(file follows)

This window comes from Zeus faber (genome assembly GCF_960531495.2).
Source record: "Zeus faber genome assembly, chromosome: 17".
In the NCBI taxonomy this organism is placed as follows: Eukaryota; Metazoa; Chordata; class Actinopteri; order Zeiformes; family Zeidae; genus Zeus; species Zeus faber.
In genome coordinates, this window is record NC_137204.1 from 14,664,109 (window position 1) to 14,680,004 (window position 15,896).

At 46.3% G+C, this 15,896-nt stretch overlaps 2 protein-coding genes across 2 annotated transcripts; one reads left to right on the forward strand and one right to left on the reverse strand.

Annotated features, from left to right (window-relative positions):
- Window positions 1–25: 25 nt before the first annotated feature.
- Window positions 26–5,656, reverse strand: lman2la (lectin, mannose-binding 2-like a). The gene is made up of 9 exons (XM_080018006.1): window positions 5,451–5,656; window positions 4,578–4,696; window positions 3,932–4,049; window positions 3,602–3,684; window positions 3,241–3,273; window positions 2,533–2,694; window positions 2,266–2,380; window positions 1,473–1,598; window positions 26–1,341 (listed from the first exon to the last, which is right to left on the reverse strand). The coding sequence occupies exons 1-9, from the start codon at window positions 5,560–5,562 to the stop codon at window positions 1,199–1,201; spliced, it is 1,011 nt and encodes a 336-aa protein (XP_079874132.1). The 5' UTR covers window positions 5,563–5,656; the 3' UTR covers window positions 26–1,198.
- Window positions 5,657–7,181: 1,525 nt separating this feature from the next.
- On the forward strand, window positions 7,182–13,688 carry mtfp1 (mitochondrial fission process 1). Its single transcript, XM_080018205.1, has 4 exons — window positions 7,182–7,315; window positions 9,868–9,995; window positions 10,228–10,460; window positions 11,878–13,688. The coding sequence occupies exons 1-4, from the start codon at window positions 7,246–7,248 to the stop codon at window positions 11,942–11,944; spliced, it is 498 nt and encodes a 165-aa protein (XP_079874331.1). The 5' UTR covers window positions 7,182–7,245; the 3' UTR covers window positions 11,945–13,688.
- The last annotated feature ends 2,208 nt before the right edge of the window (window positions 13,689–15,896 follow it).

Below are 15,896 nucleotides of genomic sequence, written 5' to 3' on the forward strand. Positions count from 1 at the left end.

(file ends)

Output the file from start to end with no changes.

This window comes from Zeus faber (genome assembly GCF_960531495.2).
Source record: "Zeus faber genome assembly, chromosome: 17".
In the NCBI taxonomy this organism is placed as follows: Eukaryota; Metazoa; Chordata; class Actinopteri; order Zeiformes; family Zeidae; genus Zeus; species Zeus faber.
In genome coordinates, this window is record NC_137204.1 from 14,664,109 (window position 1) to 14,680,004 (window position 15,896).

At 46.3% G+C, this 15,896-nt stretch overlaps 2 protein-coding genes across 2 annotated transcripts; one reads left to right on the forward strand and one right to left on the reverse strand.

Annotated features, from left to right (window-relative positions):
- Window positions 1–25: 25 nt before the first annotated feature.
- Window positions 26–5,656, reverse strand: lman2la (lectin, mannose-binding 2-like a). The gene is made up of 9 exons (XM_080018006.1): window positions 5,451–5,656; window positions 4,578–4,696; window positions 3,932–4,049; window positions 3,602–3,684; window positions 3,241–3,273; window positions 2,533–2,694; window positions 2,266–2,380; window positions 1,473–1,598; window positions 26–1,341 (listed from the first exon to the last, which is right to left on the reverse strand). The coding sequence occupies exons 1-9, from the start codon at window positions 5,560–5,562 to the stop codon at window positions 1,199–1,201; spliced, it is 1,011 nt and encodes a 336-aa protein (XP_079874132.1). The 5' UTR covers window positions 5,563–5,656; the 3' UTR covers window positions 26–1,198.
- Window positions 5,657–7,181: 1,525 nt separating this feature from the next.
- On the forward strand, window positions 7,182–13,688 carry mtfp1 (mitochondrial fission process 1). Its single transcript, XM_080018205.1, has 4 exons — window positions 7,182–7,315; window positions 9,868–9,995; window positions 10,228–10,460; window positions 11,878–13,688. The coding sequence occupies exons 1-4, from the start codon at window positions 7,246–7,248 to the stop codon at window positions 11,942–11,944; spliced, it is 498 nt and encodes a 165-aa protein (XP_079874331.1). The 5' UTR covers window positions 7,182–7,245; the 3' UTR covers window positions 11,945–13,688.
- The last annotated feature ends 2,208 nt before the right edge of the window (window positions 13,689–15,896 follow it).

Below are 15,896 nucleotides of genomic sequence, written 5' to 3' on the forward strand. Positions count from 1 at the left end.